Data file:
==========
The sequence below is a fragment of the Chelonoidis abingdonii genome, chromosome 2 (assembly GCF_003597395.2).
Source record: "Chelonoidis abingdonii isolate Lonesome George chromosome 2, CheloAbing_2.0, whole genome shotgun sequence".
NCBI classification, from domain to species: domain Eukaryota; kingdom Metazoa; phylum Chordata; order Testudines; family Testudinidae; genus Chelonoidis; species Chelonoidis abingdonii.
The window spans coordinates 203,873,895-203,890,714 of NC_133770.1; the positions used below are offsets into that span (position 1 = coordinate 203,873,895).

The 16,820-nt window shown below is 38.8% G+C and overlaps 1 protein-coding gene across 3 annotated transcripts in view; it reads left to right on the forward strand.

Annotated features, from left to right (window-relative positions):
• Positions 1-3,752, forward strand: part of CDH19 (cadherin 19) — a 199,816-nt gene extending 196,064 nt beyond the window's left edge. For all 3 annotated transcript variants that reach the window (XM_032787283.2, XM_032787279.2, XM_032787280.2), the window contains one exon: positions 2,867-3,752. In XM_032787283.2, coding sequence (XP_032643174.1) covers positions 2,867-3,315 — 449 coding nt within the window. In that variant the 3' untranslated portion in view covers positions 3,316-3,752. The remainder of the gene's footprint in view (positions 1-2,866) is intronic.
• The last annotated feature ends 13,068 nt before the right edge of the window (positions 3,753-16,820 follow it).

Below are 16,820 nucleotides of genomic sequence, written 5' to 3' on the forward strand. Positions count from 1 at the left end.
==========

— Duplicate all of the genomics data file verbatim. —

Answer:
The sequence below is a fragment of the Chelonoidis abingdonii genome, chromosome 2 (assembly GCF_003597395.2).
Source record: "Chelonoidis abingdonii isolate Lonesome George chromosome 2, CheloAbing_2.0, whole genome shotgun sequence".
NCBI classification, from domain to species: domain Eukaryota; kingdom Metazoa; phylum Chordata; order Testudines; family Testudinidae; genus Chelonoidis; species Chelonoidis abingdonii.
The window spans coordinates 203,873,895-203,890,714 of NC_133770.1; the positions used below are offsets into that span (position 1 = coordinate 203,873,895).

The 16,820-nt window shown below is 38.8% G+C and overlaps 1 protein-coding gene across 3 annotated transcripts in view; it reads left to right on the forward strand.

Annotated features, from left to right (window-relative positions):
• Positions 1-3,752, forward strand: part of CDH19 (cadherin 19) — a 199,816-nt gene extending 196,064 nt beyond the window's left edge. For all 3 annotated transcript variants that reach the window (XM_032787283.2, XM_032787279.2, XM_032787280.2), the window contains one exon: positions 2,867-3,752. In XM_032787283.2, coding sequence (XP_032643174.1) covers positions 2,867-3,315 — 449 coding nt within the window. In that variant the 3' untranslated portion in view covers positions 3,316-3,752. The remainder of the gene's footprint in view (positions 1-2,866) is intronic.
• The last annotated feature ends 13,068 nt before the right edge of the window (positions 3,753-16,820 follow it).

Below are 16,820 nucleotides of genomic sequence, written 5' to 3' on the forward strand. Positions count from 1 at the left end.